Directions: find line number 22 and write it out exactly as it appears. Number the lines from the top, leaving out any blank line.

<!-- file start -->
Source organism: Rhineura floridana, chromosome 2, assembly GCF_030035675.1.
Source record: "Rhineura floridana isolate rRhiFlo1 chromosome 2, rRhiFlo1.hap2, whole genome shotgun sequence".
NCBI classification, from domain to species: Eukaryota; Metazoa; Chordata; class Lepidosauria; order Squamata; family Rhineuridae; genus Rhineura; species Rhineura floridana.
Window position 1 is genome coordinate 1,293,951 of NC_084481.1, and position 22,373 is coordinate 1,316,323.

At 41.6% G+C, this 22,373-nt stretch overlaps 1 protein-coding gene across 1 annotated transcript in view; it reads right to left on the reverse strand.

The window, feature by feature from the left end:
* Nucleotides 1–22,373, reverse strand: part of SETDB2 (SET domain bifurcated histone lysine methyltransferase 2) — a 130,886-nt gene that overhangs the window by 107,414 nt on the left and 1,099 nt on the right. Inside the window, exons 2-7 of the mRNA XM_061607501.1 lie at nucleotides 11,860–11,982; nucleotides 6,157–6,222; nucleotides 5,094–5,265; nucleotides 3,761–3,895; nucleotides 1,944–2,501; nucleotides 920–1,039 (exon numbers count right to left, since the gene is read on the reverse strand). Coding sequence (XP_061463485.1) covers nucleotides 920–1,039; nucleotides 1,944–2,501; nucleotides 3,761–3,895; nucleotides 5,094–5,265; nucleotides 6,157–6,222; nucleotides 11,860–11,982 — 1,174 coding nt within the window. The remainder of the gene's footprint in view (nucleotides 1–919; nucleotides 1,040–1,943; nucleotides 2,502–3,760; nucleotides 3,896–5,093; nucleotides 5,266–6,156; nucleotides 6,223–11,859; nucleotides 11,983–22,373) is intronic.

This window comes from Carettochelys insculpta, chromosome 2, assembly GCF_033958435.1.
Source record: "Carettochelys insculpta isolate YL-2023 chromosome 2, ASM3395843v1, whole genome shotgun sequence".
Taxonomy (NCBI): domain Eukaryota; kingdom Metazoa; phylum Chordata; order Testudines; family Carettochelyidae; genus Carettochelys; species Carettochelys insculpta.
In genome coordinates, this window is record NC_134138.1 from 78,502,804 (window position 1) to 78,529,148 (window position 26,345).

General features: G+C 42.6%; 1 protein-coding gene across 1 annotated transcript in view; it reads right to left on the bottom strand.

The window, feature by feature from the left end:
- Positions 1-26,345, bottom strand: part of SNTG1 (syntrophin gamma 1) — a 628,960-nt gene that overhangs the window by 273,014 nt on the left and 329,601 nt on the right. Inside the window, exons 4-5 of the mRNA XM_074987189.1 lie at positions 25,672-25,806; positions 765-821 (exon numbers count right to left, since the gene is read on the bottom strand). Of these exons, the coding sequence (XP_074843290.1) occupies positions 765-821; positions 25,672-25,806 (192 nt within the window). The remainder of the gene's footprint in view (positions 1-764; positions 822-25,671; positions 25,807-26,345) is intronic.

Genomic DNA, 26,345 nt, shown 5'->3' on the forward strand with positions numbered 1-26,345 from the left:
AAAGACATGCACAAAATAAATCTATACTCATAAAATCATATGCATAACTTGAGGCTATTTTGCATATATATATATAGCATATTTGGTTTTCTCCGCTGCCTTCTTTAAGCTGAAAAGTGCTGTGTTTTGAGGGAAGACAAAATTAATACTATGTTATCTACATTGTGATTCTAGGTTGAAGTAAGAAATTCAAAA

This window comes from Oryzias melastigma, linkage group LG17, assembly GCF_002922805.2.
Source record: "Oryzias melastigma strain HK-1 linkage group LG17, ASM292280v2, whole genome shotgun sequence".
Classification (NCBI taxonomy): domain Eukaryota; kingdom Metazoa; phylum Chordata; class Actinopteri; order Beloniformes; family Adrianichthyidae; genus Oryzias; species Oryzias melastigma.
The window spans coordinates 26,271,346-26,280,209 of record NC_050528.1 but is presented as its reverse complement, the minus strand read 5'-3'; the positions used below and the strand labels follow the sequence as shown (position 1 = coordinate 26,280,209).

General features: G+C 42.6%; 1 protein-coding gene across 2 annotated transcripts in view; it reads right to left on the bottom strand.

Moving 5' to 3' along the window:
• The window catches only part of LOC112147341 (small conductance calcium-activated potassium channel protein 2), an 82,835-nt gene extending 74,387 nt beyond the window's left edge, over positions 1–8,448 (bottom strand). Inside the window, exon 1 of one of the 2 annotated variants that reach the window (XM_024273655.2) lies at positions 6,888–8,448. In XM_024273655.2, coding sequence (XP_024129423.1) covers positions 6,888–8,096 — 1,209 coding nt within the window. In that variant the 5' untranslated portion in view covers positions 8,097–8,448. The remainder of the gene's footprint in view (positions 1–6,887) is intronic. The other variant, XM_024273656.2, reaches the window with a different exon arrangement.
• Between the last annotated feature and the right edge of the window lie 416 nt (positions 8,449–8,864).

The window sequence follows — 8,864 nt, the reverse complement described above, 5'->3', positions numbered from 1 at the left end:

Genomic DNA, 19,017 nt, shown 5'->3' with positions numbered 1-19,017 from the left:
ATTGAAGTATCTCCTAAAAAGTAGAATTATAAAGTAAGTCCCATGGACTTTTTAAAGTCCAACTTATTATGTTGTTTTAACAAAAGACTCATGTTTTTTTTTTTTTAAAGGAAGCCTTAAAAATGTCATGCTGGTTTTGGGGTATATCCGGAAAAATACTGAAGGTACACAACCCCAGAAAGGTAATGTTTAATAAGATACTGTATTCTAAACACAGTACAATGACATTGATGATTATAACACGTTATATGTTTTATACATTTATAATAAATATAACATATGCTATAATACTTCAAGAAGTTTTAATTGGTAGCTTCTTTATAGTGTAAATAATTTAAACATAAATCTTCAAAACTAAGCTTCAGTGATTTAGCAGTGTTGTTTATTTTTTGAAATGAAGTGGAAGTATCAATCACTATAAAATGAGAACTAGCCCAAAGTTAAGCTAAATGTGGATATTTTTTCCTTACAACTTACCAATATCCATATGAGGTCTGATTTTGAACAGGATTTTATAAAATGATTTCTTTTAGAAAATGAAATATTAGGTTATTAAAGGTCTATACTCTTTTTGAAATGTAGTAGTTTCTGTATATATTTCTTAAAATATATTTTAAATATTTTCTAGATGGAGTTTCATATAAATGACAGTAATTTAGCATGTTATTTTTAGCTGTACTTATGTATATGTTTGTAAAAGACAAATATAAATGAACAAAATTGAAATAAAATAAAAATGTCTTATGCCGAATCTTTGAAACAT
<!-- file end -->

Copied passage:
Moving 5' to 3' along the window: